Mass merchant Walmart Inc. announced today its stores will not be open on one of the busiest shopping days of the year—Thanksgiving. And its online store, Walmart.com, will likely be the beneficiary of this decision.
“Walmart will push its super-savings online and market it as a patriotic move,” says Frank Poore, CEO of ecommerce software provider CommerceHub.
Online shopping up on Thanksgiving Day
In recent years, Walmart stores were open on Thanksgiving Day. Despite this, online shoppers in years past flocked to Walmart.com for deals. In fact, during the 2019 Cyber 5 stretch of Thanksgiving through Cyber Monday, Thanksgiving Day generated the highest total page views and number of visits for Walmart.com during this stretch, according to web measurement firm SimilarWeb Ltd.
Retailers have increasingly offered early Black Friday deals online—often on Thanksgiving Day or before—and shoppers are now accustomed to those promotions, says Lauren Freedman, senior consumer insights analyst at Digital Commerce 360. Even with Walmart stores closed, shoppers will still be looking online for Walmart’s deals, she says. Walmart says it is still committed to delivering great prices all through the holiday season but declined to share specifics.
Coronavirus probably a reason
Walmart did not specifically give a reason for the change in policy, but the coronavirus pandemic likely played a large role in this decision, experts say. Walmart employees who work in its fulfillment center are not as lucky; those facilities will still be open on Thanksgiving, Walmart says.
“I would guess that COVID-19 was instrumental in this decision as retailers are challenged to know how many guests will be able to be in any given store in any given state,” Freedman says. “This is a moving target and may simplify the retailer’s shopping strategy, allowing them to focus their efforts on ecommerce.”
Plus, the Thanksgiving and Black Friday shopping days are often associated with long lines and large groups of people in one place—scenarios consumers are especially avoiding now during the coronavirus pandemic. Walmart did not make an announcement about its hours on Black Friday, the day following Thanksgiving.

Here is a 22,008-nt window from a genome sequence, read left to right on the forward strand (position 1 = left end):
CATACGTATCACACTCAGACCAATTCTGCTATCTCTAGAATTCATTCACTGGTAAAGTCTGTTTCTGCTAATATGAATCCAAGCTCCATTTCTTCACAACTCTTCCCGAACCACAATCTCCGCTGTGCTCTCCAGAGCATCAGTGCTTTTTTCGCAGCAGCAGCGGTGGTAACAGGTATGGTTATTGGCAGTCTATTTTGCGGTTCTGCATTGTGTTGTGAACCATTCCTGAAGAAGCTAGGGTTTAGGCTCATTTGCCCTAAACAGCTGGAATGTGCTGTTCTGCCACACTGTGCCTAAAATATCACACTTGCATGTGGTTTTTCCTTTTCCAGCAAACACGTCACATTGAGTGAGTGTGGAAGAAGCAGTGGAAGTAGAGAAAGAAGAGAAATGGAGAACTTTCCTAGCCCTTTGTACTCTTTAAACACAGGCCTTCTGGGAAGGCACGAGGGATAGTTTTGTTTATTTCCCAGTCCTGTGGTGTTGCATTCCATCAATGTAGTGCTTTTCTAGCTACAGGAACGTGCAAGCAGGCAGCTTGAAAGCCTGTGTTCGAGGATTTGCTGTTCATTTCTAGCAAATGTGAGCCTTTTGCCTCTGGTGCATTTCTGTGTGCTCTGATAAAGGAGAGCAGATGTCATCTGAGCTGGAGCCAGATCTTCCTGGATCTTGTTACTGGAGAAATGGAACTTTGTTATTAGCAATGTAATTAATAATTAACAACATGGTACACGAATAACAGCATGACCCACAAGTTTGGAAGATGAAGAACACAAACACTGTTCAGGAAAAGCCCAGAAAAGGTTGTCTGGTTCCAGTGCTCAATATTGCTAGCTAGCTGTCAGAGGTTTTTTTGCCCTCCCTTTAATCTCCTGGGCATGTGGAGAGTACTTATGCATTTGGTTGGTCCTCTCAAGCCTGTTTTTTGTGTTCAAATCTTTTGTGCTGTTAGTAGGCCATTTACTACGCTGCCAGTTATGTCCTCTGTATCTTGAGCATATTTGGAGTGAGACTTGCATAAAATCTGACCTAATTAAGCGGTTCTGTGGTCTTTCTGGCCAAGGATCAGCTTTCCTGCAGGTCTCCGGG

In a note to employees, John Furner, president and CEO of Walmart U.S., wrote that Walmart is aware “holiday shopping will be different this year, and we will be managing sales events differently.” The idea to close stores originated from an associate in Texas, who suggested closing stores on Thanksgiving so associates could spend time with their families, Furner wrote.
“We know it’s been a trying year, and you’ve stepped up. We want you to enjoy the day at home with your loved ones,” Furner wrote in the note.
“Feel-good” and focus on family
This “feel-good” sentiment of closing stores to spend time with family is one that resonates now more than ever with shoppers and will likely continue for some time, Freedman says. Other retailers will likely follow suit and also close stores on Thanksgiving, both Poore and Freedman say.
“Walmart traditionally sets the tone for other retailers,” Poore says. “I fully anticipate all other big-box stores to follow suit.”
Since 2015, outdoor merchant REI has closed its stores for both Thanksgiving and Black Friday and not accepted online payments on those days. REI still paid its 13,000 employees and encouraged them and consumers to spend time outside and “think more deliberately about their consumption habits.” The initiative has been a huge social media win: Twitter users reportedly engaged with REI’s #OptOutside hashtag 11.6 million times during its 2019 event.
Thanksgiving and Black Friday are among the largest online spending days in the U.S. Adobe Analytics estimates that U.S. consumers spent $4.21 billion online during Thanksgiving 2019, and $7.43 billion online on Black Friday 2019. Adobe’s numbers are based on data from more than 1 trillion visits to more than 4,500 retail sites.
Walmart Inc. is No. 3 in the 2020 Digital Commerce 360 Top 1000,